Dawkins said that the value of a theory = what it explains divided by what it assumes. For innovations, I say: value = the freedom offered divided by the number and strength of new handcuffs they bring: proprietary data structures, incompatibility, and limitations on imagination.
The technology of communication should be open source and interoperable, and we should pay for it in obvious ways.
Be well, enjoy 2021, and illegitimi non carborundum.
The idea that certain things are “geeky” is an accidental agreement on the part of certain geeks and non-geeks to keep the rest of us from looking behind the curtain. Of course, sometimes there’s nothing interesting there, but you can only tell by looking.
“If the button is not shaped like the thought, the thought will end up shaped like the button.”—Ted Nelson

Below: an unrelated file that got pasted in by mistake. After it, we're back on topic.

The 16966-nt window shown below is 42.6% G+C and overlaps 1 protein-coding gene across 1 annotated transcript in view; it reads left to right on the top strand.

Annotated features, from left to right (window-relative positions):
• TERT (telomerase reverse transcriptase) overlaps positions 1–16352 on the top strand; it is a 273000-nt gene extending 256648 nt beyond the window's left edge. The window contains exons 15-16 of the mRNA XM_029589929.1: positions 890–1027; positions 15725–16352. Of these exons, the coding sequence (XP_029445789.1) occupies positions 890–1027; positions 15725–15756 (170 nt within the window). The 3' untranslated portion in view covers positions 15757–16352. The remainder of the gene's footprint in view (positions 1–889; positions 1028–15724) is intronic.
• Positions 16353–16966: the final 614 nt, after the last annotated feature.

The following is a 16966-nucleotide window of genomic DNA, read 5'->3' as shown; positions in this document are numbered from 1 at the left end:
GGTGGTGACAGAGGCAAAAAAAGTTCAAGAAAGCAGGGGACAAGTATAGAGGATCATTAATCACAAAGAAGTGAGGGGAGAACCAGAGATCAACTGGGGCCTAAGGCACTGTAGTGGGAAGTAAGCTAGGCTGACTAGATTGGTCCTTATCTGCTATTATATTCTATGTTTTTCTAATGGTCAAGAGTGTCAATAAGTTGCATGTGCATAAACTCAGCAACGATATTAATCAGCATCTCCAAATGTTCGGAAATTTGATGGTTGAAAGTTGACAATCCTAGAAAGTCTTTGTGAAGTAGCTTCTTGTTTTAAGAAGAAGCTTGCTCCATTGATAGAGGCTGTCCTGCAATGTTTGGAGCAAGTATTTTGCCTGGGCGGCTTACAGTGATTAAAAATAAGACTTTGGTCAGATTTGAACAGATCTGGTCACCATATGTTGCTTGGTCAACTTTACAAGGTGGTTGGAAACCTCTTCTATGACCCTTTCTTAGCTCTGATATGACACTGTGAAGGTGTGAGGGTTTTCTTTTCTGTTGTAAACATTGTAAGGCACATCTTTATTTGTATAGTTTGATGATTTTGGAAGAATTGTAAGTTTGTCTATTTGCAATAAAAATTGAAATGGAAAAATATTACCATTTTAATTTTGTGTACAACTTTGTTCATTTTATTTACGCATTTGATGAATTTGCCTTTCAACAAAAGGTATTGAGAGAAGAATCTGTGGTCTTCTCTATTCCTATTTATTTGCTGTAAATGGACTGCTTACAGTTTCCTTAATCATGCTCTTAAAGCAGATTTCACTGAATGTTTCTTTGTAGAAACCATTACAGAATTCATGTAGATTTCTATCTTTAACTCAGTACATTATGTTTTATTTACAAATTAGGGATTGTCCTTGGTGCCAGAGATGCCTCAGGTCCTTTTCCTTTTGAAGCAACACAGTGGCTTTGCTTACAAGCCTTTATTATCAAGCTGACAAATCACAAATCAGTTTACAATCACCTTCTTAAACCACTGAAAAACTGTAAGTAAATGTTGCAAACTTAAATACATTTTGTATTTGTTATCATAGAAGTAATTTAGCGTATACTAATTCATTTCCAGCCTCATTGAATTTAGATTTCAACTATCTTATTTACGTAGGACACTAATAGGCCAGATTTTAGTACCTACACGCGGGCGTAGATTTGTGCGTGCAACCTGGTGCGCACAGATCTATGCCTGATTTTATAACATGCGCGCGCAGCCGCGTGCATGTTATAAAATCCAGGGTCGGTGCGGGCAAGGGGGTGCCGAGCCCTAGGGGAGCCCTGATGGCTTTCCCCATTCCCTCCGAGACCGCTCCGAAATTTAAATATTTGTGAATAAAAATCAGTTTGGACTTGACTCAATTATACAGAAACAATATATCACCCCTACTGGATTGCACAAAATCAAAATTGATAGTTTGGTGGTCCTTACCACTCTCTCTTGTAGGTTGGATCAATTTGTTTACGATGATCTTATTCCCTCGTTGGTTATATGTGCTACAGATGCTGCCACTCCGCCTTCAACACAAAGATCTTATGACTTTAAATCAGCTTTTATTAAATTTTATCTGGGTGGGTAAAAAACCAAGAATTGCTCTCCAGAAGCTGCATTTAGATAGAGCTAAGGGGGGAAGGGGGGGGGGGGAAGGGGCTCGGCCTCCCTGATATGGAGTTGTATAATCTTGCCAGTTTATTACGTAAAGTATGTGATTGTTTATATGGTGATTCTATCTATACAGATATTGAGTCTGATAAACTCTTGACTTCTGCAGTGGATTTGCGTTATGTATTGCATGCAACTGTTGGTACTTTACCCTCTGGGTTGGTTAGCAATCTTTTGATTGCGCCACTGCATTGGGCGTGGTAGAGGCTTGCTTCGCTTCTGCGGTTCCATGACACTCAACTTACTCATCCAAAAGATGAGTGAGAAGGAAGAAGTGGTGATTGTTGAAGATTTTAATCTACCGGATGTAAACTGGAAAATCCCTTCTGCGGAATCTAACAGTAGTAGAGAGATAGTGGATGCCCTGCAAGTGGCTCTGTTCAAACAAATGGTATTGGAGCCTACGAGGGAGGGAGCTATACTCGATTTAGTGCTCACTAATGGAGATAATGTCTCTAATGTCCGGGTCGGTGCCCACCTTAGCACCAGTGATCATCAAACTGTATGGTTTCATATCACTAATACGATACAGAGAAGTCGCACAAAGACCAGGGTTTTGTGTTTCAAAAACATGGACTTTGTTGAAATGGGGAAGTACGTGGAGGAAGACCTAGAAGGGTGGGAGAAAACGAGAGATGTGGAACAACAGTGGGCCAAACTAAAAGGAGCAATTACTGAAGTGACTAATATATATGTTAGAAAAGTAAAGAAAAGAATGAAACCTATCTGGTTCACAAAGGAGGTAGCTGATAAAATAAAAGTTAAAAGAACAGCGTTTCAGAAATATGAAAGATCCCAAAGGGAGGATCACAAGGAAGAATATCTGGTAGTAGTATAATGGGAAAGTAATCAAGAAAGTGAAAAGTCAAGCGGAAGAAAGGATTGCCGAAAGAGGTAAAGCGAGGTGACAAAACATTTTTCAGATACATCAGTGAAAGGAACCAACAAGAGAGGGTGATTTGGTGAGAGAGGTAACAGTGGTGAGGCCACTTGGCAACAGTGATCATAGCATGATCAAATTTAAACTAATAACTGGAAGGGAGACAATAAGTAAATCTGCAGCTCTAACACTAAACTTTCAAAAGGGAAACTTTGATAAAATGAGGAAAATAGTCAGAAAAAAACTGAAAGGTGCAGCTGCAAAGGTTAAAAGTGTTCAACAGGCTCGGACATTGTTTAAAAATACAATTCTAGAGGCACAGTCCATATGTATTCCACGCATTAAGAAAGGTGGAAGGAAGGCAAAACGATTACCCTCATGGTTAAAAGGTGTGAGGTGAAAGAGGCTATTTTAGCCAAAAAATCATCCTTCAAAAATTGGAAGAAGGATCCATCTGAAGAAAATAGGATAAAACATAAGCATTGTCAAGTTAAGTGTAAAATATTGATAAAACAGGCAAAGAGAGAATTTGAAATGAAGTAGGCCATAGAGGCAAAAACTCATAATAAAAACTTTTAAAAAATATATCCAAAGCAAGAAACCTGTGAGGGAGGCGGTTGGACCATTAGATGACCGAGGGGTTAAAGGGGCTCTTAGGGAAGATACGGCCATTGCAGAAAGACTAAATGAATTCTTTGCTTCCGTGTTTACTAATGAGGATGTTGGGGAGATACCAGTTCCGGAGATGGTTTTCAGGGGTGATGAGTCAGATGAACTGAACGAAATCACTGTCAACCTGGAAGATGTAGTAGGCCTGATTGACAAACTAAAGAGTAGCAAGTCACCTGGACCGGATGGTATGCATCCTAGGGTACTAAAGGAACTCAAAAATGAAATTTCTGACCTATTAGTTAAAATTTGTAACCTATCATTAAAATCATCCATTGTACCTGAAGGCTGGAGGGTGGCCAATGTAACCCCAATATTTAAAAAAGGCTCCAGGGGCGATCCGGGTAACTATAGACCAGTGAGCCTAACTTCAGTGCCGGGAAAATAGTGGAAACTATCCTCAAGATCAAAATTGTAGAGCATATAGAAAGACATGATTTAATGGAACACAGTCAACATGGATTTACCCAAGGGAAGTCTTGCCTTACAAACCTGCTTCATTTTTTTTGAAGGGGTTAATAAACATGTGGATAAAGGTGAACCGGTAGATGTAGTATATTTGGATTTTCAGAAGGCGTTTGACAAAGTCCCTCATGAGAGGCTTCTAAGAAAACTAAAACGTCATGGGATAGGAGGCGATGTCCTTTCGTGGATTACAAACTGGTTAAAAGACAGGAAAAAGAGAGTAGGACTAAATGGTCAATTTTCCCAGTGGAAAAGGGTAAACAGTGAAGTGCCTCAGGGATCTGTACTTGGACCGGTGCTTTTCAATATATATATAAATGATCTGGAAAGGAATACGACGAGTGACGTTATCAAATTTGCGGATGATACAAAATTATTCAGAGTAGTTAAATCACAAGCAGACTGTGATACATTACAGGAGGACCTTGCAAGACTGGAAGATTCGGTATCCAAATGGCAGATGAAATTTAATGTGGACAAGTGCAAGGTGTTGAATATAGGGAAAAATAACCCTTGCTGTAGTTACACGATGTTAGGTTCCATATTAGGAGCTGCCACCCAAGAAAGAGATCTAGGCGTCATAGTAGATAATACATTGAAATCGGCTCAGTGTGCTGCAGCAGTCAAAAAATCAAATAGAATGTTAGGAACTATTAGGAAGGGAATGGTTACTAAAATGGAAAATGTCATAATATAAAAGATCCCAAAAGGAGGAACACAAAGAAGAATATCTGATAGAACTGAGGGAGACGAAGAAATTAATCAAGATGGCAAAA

The most important future conflicts for freedom will be fought via information technology, and many already have. This means that any statement in the form, “I don’t understand: IT, computers, technology,” risks being synonymous with, “I don’t understand freedom.”
By 2030, more people will follow independent writers who, 1. publish material on their own domains and 2. use their feeds aggregated together so as to provide features similar to those of Twitter and Medium, than they follow via the aforementioned platforms.
Kind Words is not a meditation game, but a kindness game for which meditation is the optimal strategy.
Emergence is nature playing a positive-sum game with itself.
Which technology will prove to be “Lindy” over centuries? Unix, “sed” and “grep” are from the 70s and remain popular. Will our descendants look back, as we do to the ruins of Pompeii and find serving spoons like those we use today, and say, “Ah, they used sed back then, too.”